Day Four Highlights: 2020 ISGAP-Oxford Summer Institute

Professor David Hirsh, Senior Lecturer in Sociology, Goldsmiths, University of London
“Is there a Relationship between Antisemitism and Contemporary Populism?”
Populism is a way of thinking which constructs a liberal, metropolitan, globalist elite and finds it responsible for everything bad that happens in the world. This elite is often conceived of as educated and wedded to various kinds of ‘unproductive’ production; it has been described as ‘people of nowhere’. It is said to care only about money and not at all about more ‘traditional’ social bonds like community, nation, family and class. Describing the phenomenon in this way makes its potential relationship to conspiracy fantasy, twentieth-century totalitarianism, and then to antisemitism obvious.
Haras Rafiq, Former CEO, Quilliam International; Member, UK Government Task Force on Counter-Extremism; Trustee, Muslims Against Antisemitism Member; Advisory Group on Online Terrorist Propaganda, Europol European Counter-terrorism Centre; Peer Mentor, IDeA
“Antisemitism – The Fuel of the Triple Threat”
Professor Sylvia Barack Fishman, Emerita Professor of Contemporary Jewish Life, Near Eastern and Judaic Studies Department, Brandeis University
“Antisemitism and Anti-Zionism in Contemporary Social Movements”
A discussion of the ways in which antisemitic and anti-Zionist assertions promulgated by some contemporary social movements and organizations illustrate the triumph of alternative narratives over historical fact. Some claim that the Jewish Temple never existed in Jerusalem—and the Jews have no historical connection to Jerusalem. The Boycott, Divestment, and Sanctions (BDS) movement asserts that the original sin was the creation of the State of Israel in 1948. Some worthwhile movements with critically important social messages are sidetracked by “fake news” concerning Israel. One example: Black Lives Matter, created in 2014 as a response to the shootings of unarmed black men by police officers, is in many ways exactly the kind of organization that most American Jews passionately support, but the rhetoric produced by the movement—accusing Israel of “genocide”—is manifestly false and painful for Jewish allies.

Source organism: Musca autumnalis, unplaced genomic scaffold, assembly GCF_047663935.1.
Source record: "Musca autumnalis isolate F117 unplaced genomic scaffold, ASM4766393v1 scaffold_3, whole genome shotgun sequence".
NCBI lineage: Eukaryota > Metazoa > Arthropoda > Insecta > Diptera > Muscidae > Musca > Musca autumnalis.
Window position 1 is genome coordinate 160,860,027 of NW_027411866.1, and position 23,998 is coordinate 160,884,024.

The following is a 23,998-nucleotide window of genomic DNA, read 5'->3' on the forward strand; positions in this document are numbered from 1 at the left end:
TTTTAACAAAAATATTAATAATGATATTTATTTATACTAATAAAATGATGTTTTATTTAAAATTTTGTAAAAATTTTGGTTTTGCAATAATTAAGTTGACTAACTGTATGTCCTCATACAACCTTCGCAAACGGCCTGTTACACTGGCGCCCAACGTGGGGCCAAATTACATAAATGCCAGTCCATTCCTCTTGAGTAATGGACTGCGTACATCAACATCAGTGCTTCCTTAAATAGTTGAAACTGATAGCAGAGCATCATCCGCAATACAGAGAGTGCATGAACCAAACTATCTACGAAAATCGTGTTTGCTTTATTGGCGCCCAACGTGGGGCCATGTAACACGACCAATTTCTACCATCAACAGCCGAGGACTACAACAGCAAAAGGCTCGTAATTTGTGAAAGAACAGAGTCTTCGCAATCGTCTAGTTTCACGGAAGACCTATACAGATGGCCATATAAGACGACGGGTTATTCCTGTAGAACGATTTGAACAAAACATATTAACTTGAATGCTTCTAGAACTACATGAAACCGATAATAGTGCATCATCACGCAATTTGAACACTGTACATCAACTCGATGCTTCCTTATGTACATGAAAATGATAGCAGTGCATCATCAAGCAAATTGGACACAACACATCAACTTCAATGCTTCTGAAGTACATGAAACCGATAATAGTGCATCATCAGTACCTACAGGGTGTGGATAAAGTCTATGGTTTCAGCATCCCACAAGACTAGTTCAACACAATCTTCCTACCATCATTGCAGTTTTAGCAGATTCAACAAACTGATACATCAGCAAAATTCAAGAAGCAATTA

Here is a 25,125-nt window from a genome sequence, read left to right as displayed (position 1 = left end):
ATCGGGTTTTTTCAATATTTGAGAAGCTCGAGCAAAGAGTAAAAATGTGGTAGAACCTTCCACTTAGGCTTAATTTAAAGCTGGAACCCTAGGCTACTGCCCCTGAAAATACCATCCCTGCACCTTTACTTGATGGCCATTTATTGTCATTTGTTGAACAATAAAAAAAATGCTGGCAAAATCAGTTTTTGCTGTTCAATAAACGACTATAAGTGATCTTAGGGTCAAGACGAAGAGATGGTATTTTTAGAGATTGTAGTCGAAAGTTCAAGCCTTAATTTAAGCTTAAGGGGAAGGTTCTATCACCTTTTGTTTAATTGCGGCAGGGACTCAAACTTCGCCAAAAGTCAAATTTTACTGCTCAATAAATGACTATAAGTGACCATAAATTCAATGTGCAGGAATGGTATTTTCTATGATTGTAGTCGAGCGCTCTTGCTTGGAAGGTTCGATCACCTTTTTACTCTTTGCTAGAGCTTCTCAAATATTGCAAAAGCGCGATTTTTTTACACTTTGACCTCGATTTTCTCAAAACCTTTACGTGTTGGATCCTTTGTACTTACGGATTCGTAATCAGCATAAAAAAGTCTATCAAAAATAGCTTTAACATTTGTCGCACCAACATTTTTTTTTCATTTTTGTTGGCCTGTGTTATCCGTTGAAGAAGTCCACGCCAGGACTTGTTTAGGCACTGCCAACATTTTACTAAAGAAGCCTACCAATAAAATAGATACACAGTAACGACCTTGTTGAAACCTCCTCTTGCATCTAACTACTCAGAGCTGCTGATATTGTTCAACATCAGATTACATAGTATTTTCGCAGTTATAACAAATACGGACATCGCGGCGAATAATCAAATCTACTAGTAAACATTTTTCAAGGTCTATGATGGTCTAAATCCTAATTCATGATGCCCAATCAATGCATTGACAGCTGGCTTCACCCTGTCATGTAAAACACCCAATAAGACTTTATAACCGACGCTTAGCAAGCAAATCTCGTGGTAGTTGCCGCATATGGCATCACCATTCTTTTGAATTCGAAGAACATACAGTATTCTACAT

Dr. Joel Finkelstein, Director, Network Contagion Research Institute Visiting Scholar, Madison Program for Ideas and Institutions, Princeton University
“Digital Antisemitism, Platform Sponsored Terror and the Race War”
Kenneth L. Marcus, Chairman of the Board, Louis D. Brandeis Center for Human Rights Under Law, Former Assistant Secretary of Civil Rights (2003-2004, 2018-2020), U.S. Department of Education
“Defining and Combating Anti-Semitism”
In order to understand and address anti-Semitism, we must first define it. Yet defining anti-Semitism has been surprisingly difficult and controversial for scholars, commentators, and policymakers alike. This session will discuss the myriad challenges facing efforts to properly define and understand anti-Semitism, including conceptual issues, historical developments, and political disputes. We will look, in particular, at the uses and abuses and misunderstandings of the international Working Definition, as well as the prospects for future progress.
Jacob Dallal, Director of Academic Affairs, Ministry of Strategic Affairs and Public Diplomacy, Israel
“The Jewish State Combatting New Antisemitism”
Israel is the only country in the world to have its legitimacy and the premise of its existence called into question. This denial of the right of Jews to self-determination in their ancestral homeland is antisemitism in its newest form. This presentation will discuss what the Government of Israel is doing to counteract this attack on Israel’s legitimacy.
Special Envoy Elan Carr, U.S. Special Envoy to Monitor and Combat Antisemitism
“Philo-Semitic Curricula and Narratives – A Proactive Response to Anti-Semitism”
Governments and NGOs justly focus on defensive measures in combatting anti-Semitism. These are necessary but not sufficient. A key component of the fight against anti-Semitism is the development of curricula and materials that breed appreciation and affection for the Jewish people and the profound contributions of Judaism to civilization.